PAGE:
"We have FIFA battles during training camp," he said. "All the guys get into it. It's just a way to take a break from American football. There's a bunch of guys who compete for the top spot."

Do we all need a break from football? In the coming years, this is a question that American sports fans will be hard-pressed to answer. The increasing repugnance of the NCAA and the NFL make it easy to envision football's downfall as the multi-billion dollar machine that it has become in our country. Our admiration for the game lessens when we see Jameis Winston win the Heisman and catch an accusation of sexual assault. Head injuries and their related deaths inspire a sick feeling after we connect the dots between our fascination with the game and an athlete's willingness to the play through the pain. There are a lot of reasons why the MLS, with its relative purity and safety, could become more popular simply by default. We want to enjoy competition and athleticism, but we don't want to feel bad about it.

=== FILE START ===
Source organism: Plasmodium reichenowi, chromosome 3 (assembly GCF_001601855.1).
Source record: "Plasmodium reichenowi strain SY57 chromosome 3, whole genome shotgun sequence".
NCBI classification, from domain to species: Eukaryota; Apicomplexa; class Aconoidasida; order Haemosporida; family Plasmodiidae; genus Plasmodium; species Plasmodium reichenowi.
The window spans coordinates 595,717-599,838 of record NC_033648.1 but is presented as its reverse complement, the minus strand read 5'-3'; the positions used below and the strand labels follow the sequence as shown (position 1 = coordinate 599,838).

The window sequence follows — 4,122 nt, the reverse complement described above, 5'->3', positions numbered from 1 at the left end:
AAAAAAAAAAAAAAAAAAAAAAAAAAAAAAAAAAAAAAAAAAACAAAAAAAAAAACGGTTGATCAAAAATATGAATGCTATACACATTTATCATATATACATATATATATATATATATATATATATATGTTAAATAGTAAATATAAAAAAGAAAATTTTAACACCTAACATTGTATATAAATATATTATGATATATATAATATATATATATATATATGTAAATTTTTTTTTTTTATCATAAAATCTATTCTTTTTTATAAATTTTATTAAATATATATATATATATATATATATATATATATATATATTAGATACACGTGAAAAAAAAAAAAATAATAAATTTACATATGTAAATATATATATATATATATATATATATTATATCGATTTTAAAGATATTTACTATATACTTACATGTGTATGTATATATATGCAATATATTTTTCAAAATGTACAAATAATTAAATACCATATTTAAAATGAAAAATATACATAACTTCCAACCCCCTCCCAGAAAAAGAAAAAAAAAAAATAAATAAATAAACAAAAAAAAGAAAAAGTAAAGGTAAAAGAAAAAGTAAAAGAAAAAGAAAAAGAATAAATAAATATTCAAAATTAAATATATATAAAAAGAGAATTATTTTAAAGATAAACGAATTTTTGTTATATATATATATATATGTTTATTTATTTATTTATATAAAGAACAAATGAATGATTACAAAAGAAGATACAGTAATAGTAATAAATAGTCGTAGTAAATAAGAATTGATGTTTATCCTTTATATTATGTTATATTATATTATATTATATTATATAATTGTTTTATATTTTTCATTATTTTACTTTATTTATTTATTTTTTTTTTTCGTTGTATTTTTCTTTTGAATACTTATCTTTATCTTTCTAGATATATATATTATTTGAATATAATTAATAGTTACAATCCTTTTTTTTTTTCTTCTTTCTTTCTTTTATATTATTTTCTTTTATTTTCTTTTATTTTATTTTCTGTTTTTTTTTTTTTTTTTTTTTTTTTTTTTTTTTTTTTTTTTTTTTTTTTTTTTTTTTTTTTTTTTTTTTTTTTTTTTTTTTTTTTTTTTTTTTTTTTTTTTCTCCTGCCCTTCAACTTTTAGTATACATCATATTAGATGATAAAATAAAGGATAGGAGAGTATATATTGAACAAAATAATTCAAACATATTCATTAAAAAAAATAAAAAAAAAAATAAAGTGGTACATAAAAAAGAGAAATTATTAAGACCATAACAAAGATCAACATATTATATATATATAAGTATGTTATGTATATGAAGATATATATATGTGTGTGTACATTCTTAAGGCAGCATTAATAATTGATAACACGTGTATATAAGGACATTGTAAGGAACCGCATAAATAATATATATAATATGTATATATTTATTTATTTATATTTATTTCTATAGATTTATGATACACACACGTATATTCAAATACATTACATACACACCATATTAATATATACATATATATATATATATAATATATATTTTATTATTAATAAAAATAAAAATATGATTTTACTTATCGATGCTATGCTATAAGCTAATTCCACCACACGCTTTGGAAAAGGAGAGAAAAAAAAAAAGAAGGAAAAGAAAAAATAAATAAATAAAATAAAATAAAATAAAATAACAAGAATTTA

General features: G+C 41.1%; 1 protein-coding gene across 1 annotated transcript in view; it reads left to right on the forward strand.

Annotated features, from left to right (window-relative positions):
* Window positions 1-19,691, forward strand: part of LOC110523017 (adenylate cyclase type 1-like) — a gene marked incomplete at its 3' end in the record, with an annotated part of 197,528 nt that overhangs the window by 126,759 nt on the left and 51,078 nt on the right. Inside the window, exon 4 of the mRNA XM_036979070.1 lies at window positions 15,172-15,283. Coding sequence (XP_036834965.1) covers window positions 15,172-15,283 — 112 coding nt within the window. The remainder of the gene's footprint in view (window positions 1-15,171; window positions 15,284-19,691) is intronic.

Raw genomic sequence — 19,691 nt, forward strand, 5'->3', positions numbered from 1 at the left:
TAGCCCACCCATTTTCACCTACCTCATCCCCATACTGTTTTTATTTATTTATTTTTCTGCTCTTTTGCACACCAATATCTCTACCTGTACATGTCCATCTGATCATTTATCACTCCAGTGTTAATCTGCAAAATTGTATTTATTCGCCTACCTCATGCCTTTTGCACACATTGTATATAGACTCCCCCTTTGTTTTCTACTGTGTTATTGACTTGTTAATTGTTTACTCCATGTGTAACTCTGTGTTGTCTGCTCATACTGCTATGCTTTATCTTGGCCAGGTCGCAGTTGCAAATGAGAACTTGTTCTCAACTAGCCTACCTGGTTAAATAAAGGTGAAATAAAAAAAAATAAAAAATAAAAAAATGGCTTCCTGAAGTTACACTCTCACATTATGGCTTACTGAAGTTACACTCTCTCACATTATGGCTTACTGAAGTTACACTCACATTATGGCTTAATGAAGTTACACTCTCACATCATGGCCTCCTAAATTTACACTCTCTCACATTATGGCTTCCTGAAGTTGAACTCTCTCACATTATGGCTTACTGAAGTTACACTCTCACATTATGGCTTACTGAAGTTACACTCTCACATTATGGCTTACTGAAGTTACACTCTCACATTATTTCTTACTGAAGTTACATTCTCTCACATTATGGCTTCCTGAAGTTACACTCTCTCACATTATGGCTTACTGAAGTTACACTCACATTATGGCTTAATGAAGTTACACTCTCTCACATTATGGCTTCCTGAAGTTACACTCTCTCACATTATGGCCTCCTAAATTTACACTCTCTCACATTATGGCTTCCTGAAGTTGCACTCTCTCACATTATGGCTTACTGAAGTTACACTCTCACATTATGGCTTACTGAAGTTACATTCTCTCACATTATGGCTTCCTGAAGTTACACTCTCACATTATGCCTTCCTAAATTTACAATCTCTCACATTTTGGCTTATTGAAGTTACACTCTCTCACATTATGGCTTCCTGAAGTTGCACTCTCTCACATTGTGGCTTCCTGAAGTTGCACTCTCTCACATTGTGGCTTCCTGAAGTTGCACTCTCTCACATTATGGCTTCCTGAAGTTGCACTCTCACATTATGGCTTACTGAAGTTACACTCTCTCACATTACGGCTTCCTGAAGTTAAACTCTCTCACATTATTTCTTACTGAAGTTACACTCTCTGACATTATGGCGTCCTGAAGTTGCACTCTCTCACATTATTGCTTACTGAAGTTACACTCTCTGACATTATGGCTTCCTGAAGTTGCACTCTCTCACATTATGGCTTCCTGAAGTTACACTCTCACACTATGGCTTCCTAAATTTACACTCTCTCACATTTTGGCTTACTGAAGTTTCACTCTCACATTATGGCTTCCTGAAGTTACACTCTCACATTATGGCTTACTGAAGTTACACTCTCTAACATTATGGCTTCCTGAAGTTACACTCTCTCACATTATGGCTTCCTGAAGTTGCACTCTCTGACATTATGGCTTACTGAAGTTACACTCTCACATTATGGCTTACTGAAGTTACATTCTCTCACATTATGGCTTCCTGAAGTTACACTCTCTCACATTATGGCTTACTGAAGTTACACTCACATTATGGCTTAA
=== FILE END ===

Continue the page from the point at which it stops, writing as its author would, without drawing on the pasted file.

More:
However, changing our interests and habits—no matter how morally questionable—is a lengthy process. Soccer won't become a new pastime overnight, nor will the NFL cease to exist probably ever. But there is a shift taking place. And although it might not fully develop for another 10 or 15 years, FIFA's burgeoning success provides a small lens through which we can view soccer's widening reach. If we have learned anything from the expensive NFL and NBA television contracts, it's that owning the living room means owning the American audience. 

Gus Turner is a News Editor for ComplexHe tweets here.